Richmond Tigers Training Session
MELBOURNE, AUSTRALIA - APRIL 07: Richmond senior coach, Damien Hardwick gives directions during a Richmond Tigers AFL training session at Punt Road Oval on April 07, 2021 in Melbourne, Australia. (Photo by Darrian Traynor/Getty Images)

Richmond's past five years have seen a rise of epic proportions.

The benchmark of the competition have managed to win three premierships in the space of four years, with their revolutionary style of play a key point of difference in helping them achieve what can be considered as one of the most dominant runs in the modern era.

A shock 2018 preliminary final loss to Collingwood has ultimately been the only slip-up - and the only thing that stopped four-straight premierships - in what has been one of the most dominant four-year periods in recent memory.

SEE ALSO: If AFL players were Olympic athletes

MELBOURNE, AUSTRALIA - SEPTEMBER 28: Tigers captain Trent Cotchin and Tigers head coach Damien Hardwick hold aloft the Premiership Trophy after victory in the 2019 AFL Grand Final match between the Richmond Tigers and the Greater Western Sydney Giants at Melbourne Cricket Ground on September 28, 2019 in Melbourne, Australia. (Photo by Mark Metcalfe/AFL Photos/via Getty Images )

But flash forward to 2021, after winning what could be argued as their most memorable premiership in a COVID-affected 2020 season, those "slip-ups" are becoming more and more frequent. And ultimately, more and more costly.


Currently sitting outside the eight after 19 rounds, the Tigers are at a crossroads. Their best football is good enough to beat some of the premiership fancies as we saw in Round 18 against the Brisbane Lions.

The Tigers were rampant, led by the 300-game hero Jack Riewoldt, who kicked six goals in his milestone game. The win over Brisbane is where we all thought the Tigers were back and ready to push for finals.

That has soon proven not to be the case, with yesterday's 38-point defeat at the hands of Geelong showcasing that their best has been few and far between.

Their run of disappointing post-bye losses to average sides looks to cost the reigning premiers an opportunity to participate come finals.

MELBOURNE, AUSTRALIA - JULY 18: Jack Riewoldt of the Tigers listens to Tigers head coach Damien Hardwick during a Richmond Tigers AFL training session at Punt Road Oval on July 18, 2019 in Melbourne, Australia. (Photo by Michael Dodge/Getty Images)

Richmond's unexpected drop off has caught many by surprise, with many analysts happy to write poor performances off by claiming the Tigers will come back to form as the champions usually do.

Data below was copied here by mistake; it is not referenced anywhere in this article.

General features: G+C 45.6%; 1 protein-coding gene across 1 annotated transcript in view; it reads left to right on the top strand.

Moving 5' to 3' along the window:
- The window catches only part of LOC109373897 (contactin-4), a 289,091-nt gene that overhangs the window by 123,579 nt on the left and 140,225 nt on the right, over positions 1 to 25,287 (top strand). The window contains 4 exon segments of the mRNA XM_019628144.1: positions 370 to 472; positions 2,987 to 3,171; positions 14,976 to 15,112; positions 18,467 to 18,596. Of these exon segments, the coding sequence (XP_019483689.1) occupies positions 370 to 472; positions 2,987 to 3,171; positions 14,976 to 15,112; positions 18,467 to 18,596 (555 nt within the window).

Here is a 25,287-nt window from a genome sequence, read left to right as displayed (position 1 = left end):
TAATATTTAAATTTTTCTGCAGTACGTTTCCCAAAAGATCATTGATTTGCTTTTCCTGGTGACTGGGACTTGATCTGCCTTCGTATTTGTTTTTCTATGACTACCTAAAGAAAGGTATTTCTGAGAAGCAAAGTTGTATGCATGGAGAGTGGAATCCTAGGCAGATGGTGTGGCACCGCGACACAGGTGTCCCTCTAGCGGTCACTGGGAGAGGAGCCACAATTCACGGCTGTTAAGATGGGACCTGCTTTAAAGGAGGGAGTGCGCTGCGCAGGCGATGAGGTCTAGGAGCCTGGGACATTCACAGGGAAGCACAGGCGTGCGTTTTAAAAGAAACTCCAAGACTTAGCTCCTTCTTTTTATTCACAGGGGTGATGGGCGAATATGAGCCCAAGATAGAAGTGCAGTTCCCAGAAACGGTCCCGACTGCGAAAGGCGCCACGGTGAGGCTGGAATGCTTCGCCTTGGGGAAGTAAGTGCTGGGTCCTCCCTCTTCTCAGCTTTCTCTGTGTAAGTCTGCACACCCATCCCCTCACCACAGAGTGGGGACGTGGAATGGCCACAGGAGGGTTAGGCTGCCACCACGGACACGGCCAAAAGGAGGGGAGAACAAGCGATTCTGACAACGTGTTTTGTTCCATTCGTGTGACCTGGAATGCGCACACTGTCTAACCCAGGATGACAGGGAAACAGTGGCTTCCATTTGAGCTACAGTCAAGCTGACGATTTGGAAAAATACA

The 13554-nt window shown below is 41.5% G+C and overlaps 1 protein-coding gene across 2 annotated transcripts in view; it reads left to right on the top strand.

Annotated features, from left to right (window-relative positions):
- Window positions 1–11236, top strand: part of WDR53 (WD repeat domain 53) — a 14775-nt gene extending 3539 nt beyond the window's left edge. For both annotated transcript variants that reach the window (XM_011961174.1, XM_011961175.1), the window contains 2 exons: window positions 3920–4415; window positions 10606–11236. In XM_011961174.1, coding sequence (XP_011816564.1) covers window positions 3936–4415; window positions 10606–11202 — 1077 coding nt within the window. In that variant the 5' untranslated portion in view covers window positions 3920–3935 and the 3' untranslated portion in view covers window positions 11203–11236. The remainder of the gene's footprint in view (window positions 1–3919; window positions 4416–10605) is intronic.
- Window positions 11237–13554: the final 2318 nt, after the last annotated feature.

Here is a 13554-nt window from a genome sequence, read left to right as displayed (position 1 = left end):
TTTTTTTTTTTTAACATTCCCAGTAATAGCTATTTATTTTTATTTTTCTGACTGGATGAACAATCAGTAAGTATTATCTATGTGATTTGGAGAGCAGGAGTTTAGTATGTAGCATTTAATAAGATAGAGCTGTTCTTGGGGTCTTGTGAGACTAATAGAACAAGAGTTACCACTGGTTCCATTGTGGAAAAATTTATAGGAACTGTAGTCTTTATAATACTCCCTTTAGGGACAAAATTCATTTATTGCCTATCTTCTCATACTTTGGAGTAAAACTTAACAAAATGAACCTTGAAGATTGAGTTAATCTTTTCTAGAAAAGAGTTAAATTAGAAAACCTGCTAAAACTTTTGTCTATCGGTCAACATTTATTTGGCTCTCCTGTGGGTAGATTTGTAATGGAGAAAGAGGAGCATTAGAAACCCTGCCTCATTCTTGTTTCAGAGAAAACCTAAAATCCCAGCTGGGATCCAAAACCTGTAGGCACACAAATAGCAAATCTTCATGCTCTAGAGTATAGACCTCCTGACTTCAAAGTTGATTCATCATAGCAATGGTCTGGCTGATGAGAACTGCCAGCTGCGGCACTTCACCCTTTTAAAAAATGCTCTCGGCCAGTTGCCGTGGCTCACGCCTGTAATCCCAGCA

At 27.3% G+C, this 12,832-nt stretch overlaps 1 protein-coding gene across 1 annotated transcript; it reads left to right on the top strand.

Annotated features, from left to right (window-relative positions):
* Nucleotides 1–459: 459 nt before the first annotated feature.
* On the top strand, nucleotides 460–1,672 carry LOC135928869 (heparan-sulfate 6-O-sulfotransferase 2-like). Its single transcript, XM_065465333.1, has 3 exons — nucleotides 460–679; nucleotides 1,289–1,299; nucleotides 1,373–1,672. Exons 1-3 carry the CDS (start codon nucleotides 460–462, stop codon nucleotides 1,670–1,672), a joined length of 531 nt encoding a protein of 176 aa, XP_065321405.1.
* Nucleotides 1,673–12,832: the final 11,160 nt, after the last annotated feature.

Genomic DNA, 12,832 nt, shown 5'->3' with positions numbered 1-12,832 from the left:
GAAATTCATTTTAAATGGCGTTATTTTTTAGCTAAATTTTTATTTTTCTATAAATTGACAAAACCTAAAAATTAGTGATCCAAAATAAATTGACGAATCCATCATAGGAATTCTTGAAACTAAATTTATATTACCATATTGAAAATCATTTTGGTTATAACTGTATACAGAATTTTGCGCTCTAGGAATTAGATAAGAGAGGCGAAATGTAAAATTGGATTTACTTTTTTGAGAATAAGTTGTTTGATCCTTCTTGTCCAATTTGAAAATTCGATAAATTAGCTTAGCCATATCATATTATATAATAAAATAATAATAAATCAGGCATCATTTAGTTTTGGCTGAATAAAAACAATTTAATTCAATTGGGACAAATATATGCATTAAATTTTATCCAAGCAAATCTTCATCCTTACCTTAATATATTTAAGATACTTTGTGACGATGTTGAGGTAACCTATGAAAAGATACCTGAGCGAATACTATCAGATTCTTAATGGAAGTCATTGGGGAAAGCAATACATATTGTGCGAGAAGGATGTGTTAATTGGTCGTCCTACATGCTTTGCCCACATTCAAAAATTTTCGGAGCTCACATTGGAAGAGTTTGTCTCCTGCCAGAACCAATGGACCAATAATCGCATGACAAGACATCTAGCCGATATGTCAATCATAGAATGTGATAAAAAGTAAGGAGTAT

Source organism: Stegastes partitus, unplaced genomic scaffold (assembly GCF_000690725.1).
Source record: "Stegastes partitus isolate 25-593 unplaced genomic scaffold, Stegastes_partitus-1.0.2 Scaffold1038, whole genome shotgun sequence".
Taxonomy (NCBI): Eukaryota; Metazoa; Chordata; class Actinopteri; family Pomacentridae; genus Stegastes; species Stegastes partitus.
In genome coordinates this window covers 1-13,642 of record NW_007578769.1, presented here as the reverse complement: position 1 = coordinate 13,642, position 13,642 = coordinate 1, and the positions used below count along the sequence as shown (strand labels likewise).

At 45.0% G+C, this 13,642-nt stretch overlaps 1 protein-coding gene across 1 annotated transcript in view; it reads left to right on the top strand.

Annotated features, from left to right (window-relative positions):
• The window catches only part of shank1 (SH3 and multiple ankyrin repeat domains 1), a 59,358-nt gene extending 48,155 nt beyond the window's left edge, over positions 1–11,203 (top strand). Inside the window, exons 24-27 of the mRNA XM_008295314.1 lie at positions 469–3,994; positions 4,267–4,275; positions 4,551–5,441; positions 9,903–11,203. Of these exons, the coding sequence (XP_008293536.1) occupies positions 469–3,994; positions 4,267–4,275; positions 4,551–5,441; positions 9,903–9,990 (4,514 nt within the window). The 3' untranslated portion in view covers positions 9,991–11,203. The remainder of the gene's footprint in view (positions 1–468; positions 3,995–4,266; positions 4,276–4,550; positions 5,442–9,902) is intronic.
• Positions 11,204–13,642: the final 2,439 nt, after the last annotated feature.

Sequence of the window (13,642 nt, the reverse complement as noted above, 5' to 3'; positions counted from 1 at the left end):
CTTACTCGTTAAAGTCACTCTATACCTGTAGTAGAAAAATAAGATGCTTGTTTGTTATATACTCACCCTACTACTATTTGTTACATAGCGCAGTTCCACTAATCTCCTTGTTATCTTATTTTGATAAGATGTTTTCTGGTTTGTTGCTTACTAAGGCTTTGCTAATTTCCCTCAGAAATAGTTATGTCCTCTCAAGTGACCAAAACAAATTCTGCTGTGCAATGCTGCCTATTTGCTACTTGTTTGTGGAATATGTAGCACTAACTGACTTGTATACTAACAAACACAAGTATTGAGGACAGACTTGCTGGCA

But with injuries to key players, Richmond find themselves sitting in a five horse race for eighth - half a game behind the Giants who currently occupy a finals spot.

The Tigers dynasty run looks to be all but over, so where does that leave Richmond for 2022?

A number of players are still yet to commit for 2022, with young superstar Shai Bolton among 19 Tigers who are still yet to sign. Age will also a factor for some, with of All-Australian defender Bachar Houli unsure of what his future looks like.

BRISBANE, AUSTRALIA - SEPTEMBER 06: Shai Bolton kicks during a Richmond Tigers AFL training session at The Gabba on September 06, 2019 in Brisbane, Australia. (Photo by Chris Hyde/Getty Images)

This all leads back to the coach Damien Hardwick.

'Dimma' has been at the club for over 10 years. After a rocky start saw him face a near encounter with the chopping block early, the Tigers installed faith in his vision, leading to Hardwick installing a dynamic and rampant style of play that has led the Tigers to be one of the best in the modern era.

FEATURE: Young Swans following footsteps of drought-breaking Dogs

Now as they sit outside the eight, with finals a tough task to even partake in let alone run it up similar to their 2017 run, questions over Hardwick's future have been asked. Not on whether he is the right person for the job, but whether he should consider leaving on top before a potential ugly split in the future.

Discussing on Fox Footy's First Crack, North Melbourne champion David King brought up whether Damien Hardwick should move on from the 'Dymmasty' he built at Richmond.

"Can we have a philosophical discussion without trying to sack anyone." King said on Sunday night.